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Tuesday, April 15, 2014


In the Journal of Autism and Developmental Disorders, Aaron Nayfack and colleagues have an article titled "Hospitalizations of Children with Autism Increased from 1999 to 2009."

The abstract:
We performed a retrospective analysis of hospital discharges for children with autism, in comparison to children with cerebral palsy, Down syndrome, mental retardation/intellectual disability, and the general population. Hospitalizations for autism increased nearly threefold over 10 years, especially at the oldest ages, while hospitalizations for the other groups did not change. Leading discharge diagnoses for each age group in children with autism included mental health and nervous system disorders. Older age, Caucasian ethnicity, and living in a region with a high number of pediatric beds predicted hospitalizations associated with mental health diagnoses. These findings underscore the need for comprehensive clinical services that address the complex needs of children with autism to prevent costly hospitalizations.
From the discussion section:
This current study reported factors that placed an individual with autism at increased risk for hospitalization, but does not explain why these hospitalizations increased during the study period. One possibility is the rising prevalence of autism has been met by a decline in financial support for outpatient and community resources. In this scenario, overwhelmed parents, schools, and community providers of mental health resources may have been unable to meet the needs of these patients and this failure to treat adequately in the outpatient sector may have led to a direct increase in hospitalizations. A recent study by Mandell et al. (2012) adds evidence to support this argument. They found that the enhanced provision of respite care to caregivers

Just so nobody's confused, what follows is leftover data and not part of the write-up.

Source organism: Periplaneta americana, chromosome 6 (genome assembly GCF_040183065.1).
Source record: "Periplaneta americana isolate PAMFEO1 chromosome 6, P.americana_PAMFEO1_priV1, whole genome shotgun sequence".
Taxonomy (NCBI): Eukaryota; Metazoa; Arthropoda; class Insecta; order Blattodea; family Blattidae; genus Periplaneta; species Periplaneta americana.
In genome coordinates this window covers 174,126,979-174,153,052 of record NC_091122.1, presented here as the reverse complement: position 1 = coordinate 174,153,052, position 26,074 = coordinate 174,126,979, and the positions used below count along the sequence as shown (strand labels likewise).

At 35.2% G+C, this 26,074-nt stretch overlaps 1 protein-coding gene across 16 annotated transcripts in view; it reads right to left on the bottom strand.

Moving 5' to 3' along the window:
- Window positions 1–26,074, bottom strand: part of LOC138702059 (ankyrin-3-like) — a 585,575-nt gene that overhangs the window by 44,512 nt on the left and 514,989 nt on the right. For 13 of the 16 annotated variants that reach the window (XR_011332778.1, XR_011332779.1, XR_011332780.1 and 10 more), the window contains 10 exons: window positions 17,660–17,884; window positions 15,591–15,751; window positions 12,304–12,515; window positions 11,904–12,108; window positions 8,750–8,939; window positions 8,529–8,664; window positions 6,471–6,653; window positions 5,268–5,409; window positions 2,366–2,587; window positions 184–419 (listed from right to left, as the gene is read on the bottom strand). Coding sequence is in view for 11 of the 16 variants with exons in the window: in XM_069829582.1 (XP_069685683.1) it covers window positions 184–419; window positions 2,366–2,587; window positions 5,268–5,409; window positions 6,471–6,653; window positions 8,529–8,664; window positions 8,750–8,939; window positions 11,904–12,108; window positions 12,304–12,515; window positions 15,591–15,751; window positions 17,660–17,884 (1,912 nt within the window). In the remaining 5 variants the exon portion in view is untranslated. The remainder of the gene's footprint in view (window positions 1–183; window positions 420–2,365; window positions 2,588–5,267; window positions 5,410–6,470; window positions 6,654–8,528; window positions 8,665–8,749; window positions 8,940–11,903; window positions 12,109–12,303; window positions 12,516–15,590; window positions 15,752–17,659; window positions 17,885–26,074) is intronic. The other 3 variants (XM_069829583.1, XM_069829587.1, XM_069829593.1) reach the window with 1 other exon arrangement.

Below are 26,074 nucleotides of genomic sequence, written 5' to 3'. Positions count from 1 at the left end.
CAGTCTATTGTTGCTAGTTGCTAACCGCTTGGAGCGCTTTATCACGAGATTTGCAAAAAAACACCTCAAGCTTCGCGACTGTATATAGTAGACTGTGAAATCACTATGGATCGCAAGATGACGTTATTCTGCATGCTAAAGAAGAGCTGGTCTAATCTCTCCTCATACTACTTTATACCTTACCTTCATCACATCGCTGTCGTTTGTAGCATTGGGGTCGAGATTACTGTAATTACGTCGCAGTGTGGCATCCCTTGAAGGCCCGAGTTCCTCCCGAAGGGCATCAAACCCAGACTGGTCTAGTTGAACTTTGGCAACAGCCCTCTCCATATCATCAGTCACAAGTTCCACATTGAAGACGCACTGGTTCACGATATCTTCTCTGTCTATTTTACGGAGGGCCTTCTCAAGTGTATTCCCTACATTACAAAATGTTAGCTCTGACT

of children with autism led directly to a decrease in hospitalization.
 Mandell, D. S., Xie, M., Morales, K. H., Lawler, L., McCarthy, M., & Marcus, S. C. (2012). The interplay of outpatient services and psychiatric hospitalization among medicaid-enrolled children with autism spectrum disorders. Archives of Pediatric and Adolscent Medicine, 166(1), 68–73.